So back in around 2013 Boss made the smart decision to start reviving and reissuing some of its earlier pedal editions. The process involved selecting typically Series-2 analog pedals and re-engineering and hand-assembling those in Japan - with superior and more vintage parts.
Boss’s mainstay pedals were all initially built in Japan, but then production mostly moved to Taiwan, and more recently Malaysia - where all those standard and core pedals are mass-manufactured. By contrast - each Waza Craft Edition is largely assembled by a single person at a dedicated workstation. Each Waza pedal also has a ’Custom’ alternative voicing - often based on another classic Boss or Roland edition / variation of that circuit.
A number of the drive pedals have taken direct cues from the Keeley Modifications of those pedals - in particular the BD-2W and MT-2W - while the popular DS-1 Mod has not yet been targeted. The idea is obviously that you get more fidelity and dynamics in those Waza Craft editions - and typically more flexibility and versatility too versus the standard mass-manufactured editions..
I have included the OC-5 here too as a sort of pseudo or semi-waza edition - in a Honorary capacity. It of course does not fully qualify in being digital, and not made in Japan. But it does have that classic Waza Custom Mode type of thing - and the versatility and flexibility that typically comes with a Waza edition - so the OC-5 gets an honorary mention here as the closest pedal Boss have built to a Waza Edition standard.
I personally have 9 of these pedals featured here - obviously the FZ-2W is speculative. I do feel that we will get that at some stage - albeit fans will probably need to start up another petition to Boss - much in the same way as happened with the HM-2W. Based on the success of the TB-2W - we will almost certainly see more Fuzz variants, while the next in line may not necessarily by the much anticipated FZ-2W. Boss moves in mysterious ways and Yoshi Ikegami and gang always have their own agenda - which is typically not influenced by prevailing public opinions! The whole HM-2W consultative process was something very new and different for Boss - who historically have tended to work more in secret.
I hope the HM-2W will mean more of Boss reaching out to its audience and taking some influence and cues from them. There is a separate follow-up article to this where I speculate on the next likely Waza Craft reissues. A good guide in part to that is used prices on Reverb.com - which typically indicate the level of demand. I have picked out 6 possible examples - some fairly obvious and evident, while others rather more fanciful.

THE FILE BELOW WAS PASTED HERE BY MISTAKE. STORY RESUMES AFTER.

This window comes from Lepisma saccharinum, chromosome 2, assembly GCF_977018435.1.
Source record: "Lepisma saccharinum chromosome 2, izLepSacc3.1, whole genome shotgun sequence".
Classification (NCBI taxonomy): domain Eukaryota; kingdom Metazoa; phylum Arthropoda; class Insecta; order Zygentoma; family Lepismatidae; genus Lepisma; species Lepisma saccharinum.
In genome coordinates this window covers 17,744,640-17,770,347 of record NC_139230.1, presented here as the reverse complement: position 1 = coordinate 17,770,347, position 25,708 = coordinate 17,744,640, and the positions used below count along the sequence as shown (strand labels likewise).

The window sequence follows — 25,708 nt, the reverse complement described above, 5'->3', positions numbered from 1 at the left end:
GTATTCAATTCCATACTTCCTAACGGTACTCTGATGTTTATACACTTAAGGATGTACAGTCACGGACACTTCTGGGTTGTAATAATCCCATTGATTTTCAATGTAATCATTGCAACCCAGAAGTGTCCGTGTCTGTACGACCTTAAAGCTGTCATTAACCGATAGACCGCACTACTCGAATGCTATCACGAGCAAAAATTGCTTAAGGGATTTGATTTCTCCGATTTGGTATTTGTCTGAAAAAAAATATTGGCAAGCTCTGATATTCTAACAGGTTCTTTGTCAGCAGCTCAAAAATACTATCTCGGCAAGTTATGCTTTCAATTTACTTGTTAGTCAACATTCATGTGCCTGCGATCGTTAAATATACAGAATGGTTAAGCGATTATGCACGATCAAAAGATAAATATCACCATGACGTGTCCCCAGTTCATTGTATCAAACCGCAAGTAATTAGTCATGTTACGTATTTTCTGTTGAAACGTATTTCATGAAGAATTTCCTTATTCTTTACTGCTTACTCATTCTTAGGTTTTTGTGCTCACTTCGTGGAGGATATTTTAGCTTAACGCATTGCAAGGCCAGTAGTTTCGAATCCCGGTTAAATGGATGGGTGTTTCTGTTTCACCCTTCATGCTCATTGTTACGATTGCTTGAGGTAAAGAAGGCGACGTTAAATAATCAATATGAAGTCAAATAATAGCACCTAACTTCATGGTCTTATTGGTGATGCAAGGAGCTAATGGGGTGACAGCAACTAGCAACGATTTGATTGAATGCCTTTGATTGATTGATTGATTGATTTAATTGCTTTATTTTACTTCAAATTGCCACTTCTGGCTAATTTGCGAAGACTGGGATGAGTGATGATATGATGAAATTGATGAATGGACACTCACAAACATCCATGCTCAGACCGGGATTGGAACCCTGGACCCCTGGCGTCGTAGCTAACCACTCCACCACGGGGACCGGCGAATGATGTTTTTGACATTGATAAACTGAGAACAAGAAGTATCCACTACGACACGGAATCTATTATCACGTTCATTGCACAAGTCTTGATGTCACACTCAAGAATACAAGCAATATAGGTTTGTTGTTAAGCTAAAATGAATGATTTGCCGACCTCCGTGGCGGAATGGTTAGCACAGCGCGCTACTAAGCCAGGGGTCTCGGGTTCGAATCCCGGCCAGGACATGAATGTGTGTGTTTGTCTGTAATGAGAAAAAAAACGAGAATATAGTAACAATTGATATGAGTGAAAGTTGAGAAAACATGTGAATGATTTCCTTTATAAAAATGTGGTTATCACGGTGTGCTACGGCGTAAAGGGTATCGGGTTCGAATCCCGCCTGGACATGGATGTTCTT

I’ve still to get the DM-2W and TU-3W - which I will probably get eventually for sake of set completion. While I tend to only deploy stereo delays in my rig, and use the Roadie tuner over and above any sort of tuner pedal. As my setup is entirely home-based I really don’t need to have a tuner in the chain - taking up a valuable slot!
Here then follow the essential salient details for each of these Waza Craft Editions and nearly ones! :
Original Blues Driver issued since 1995
This one is very obviously based on that Robert Keeley Phat Mod for its Custom Mode - where my favourite all-time overdrive is actually the Keeley Freak Fuzz Modded edition of that same pedal. The Boss Waza edition comes very close to that - albeit the Keeley variety has a little more beef and just a little more in the low end. The Waza variety is slightly more 'elegant' as such and will likely be many players' preferred option - while I find the extra body and beef of the Keeley varieties just a tiny bit more to my liking - but very close really. I of course have one of these! This utilises the TL071 IC chip.
Original SD-1 issued since 1981
I somewhat wrongly thought at one stage that the Custom Mode here was more of an OD-1 voicing while it is rather more likely to have been inspired once more by the Keeley SD-1 Mod - which somewhat beefs up and adds body to that overdrive's output. Boss describes the Custom Mode simply as having more range and slightly more gain than the standard voicing. I've always wanted one of those 14-leg chip original OD-1's with the NEC UPC4741C chip - I do hope Boss will do another reissue of that as a Waza edition, for now I'm having to do with the admittedly excellent Pettyjohn ODI. The original SD-1's had NEC C4558C chips, with later versions using JRC4558DD and similar. I own this variety too.